Newer Technologies Opening Implant Landscape

Author : Dental Product Shopper
Published Date 04/06/2012
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CHARLOTTE - New designs and technologies continue to modify implant options, according to a speaker at the ?Updates in Contemporary Dentistry Meeting? held here recently. Dental Learning Advisory Board Member Scott Parker, DDS, reviewed the history of the implant process, reviewed the types of available implants, and discussed final restorative placement.

The key to practicing good dentistry, Parker said, ?is finding what motivates you and offering that to your patients.? Parker noted that implants are quickly becoming the standard of care for missing teeth.

Implants have progressed through various forms, including blade, root, endosseous, and others. Parker said that nearly all implants today are root form implants made from various high grades of titanium, and that studies are under way to produce commercially available zirconium implants in the United States.

Implant surface technology has also changed over the years, encompassing grit blasting and thermal acid etchings. Even the connections for the implants have changed.The purpose of the connector is two-fold: it securely stabilizes the prosthetic component and facilitates easy placement. Unfortunately, these connectors can have small movements due to poorly-fitting connector-implant junctions, which results in cratering of the bone around the implant. This phenomenon is expected and accepted as normal, but has been found in studies to be assocaited with increased inflammation and an increase in infammatory cells. In a European study of more than 11,000 platform-switching implants, the overall failure rate was about 2.3%; these failures were largely the result of a lack of osseointegration and peri-implantitis; three-quarters of these failures were pre-restoration.

Because of the potential for implant failures and cratering, Parker pointed out that a connector without microgaps - and therefore no micromovement - would be ideal. He mentioned the Ankylos implant (DENTSPLY Tulsa Dental), which features a Morse taper, one of the strongest mechanical connections in engineering. He said that because the implant/abutment surface area is high, there is less micromovement, hence no rocking or rotation, basically eliminating the potential for bacteria to accumulate there. The process of platform switching, which uses an abutment that is smaller than the diameter of the implant, reduces the proximal edge microgap and micromovement, thus reducing inflammation or bacterial-induced bone loss.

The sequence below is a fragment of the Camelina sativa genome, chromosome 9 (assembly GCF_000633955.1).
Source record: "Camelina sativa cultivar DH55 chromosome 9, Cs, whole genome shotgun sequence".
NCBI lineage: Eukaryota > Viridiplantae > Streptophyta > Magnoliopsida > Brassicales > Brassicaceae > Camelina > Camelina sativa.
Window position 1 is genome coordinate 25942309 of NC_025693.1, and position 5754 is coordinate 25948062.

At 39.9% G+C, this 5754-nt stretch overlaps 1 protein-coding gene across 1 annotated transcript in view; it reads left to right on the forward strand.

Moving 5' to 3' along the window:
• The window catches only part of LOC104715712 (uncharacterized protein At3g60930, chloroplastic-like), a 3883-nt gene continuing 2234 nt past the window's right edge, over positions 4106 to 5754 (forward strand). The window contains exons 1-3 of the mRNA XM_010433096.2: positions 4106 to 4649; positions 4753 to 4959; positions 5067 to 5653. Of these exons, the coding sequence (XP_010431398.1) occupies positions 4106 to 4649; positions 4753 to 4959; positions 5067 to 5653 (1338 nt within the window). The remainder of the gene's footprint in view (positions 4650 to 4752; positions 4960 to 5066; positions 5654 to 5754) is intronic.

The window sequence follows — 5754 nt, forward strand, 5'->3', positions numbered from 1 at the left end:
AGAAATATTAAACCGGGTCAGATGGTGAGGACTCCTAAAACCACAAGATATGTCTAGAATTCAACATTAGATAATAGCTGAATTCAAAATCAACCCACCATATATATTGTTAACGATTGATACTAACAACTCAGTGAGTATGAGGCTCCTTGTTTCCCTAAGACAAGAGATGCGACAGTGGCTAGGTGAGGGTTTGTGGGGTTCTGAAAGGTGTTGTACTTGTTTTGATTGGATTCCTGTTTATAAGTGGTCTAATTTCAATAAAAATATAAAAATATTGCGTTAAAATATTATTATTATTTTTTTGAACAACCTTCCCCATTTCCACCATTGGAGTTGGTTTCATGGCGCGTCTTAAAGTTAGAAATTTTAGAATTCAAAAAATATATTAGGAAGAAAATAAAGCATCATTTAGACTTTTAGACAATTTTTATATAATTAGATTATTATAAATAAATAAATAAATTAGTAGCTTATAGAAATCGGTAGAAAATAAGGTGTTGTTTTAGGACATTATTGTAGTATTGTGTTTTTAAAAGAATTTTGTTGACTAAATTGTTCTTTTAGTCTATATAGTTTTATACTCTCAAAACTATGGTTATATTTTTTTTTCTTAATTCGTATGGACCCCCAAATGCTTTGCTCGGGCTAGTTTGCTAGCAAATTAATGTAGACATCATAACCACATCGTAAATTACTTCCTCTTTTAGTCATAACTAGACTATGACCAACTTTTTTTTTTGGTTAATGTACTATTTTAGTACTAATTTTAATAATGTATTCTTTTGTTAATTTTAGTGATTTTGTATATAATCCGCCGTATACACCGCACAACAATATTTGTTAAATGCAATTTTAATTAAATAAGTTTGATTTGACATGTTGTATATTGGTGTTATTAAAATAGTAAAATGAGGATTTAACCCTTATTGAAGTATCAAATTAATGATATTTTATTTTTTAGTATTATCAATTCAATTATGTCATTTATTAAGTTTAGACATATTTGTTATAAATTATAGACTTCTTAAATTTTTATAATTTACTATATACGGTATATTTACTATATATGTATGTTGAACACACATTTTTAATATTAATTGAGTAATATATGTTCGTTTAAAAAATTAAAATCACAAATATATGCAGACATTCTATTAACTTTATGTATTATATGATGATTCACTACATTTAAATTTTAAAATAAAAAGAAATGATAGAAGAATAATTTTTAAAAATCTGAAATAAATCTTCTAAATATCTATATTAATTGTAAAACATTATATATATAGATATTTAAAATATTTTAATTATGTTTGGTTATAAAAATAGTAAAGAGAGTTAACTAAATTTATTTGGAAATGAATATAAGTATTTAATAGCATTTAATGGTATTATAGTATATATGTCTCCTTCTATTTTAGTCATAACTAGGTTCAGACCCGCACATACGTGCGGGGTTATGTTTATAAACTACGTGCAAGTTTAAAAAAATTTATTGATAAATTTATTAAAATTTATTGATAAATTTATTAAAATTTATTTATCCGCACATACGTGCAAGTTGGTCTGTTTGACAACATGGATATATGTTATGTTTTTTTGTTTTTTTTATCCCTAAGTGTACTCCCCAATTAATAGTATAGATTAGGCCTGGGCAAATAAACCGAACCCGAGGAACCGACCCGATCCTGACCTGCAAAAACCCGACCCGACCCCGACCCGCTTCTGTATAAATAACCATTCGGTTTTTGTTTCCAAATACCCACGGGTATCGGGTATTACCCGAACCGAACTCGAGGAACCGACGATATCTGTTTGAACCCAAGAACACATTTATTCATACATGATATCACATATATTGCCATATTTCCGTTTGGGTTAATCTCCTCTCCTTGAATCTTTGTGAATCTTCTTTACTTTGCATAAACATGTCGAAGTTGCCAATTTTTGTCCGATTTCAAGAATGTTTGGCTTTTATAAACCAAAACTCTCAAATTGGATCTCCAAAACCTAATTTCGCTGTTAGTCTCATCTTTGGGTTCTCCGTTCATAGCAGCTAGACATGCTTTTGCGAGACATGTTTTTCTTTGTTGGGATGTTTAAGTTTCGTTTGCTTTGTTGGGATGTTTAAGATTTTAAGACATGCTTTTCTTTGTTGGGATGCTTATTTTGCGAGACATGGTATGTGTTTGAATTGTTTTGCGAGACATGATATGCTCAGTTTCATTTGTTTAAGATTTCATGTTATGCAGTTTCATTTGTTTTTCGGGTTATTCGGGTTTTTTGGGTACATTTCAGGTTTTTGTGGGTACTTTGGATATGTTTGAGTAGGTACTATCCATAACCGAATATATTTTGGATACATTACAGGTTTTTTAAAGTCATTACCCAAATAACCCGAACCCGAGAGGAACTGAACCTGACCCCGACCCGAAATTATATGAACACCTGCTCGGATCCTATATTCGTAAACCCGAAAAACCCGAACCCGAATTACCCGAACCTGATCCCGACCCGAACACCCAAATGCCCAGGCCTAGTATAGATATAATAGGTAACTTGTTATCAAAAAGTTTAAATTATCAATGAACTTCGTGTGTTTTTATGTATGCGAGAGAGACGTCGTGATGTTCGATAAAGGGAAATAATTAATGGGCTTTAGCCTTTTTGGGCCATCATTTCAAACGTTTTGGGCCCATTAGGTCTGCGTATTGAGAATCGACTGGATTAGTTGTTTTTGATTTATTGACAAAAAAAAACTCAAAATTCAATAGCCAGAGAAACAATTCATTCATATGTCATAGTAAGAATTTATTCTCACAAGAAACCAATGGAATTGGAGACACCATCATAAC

Many companies, including DENTSPLY, Astra, Bicon, Biohorizons, Keystone, Nobel Biocare, Straumann, and Zimmer, are using the principle of platform switching. Parker encouraged attendees to look at these technologies because positioning of the implant at or below the crest of the bone can increase bone and tissue volume, reducing the need for grafting. The stronger connections associated with platform switching mean ?smaller implants can support larger teeth,? according to Parker.

Collaborative Approach

Parker encouraged a team approach to the implant restoration process, incorporating dentists, surgeons, technicians, and patients. He encouraged attendees to discuss options with patients for addressing missing teeth, and to come to a conclusion on what the dentist and patient want to accomplish with the procedure.

Finally, he urged dentists to consider looking for implants that:  

  • Are easy to use
  • Feature strong connectors
  • Are stable periodontally  
  • Are stable at bone level  
  • Provide good aesthetic outcomes
  • Have proven track records.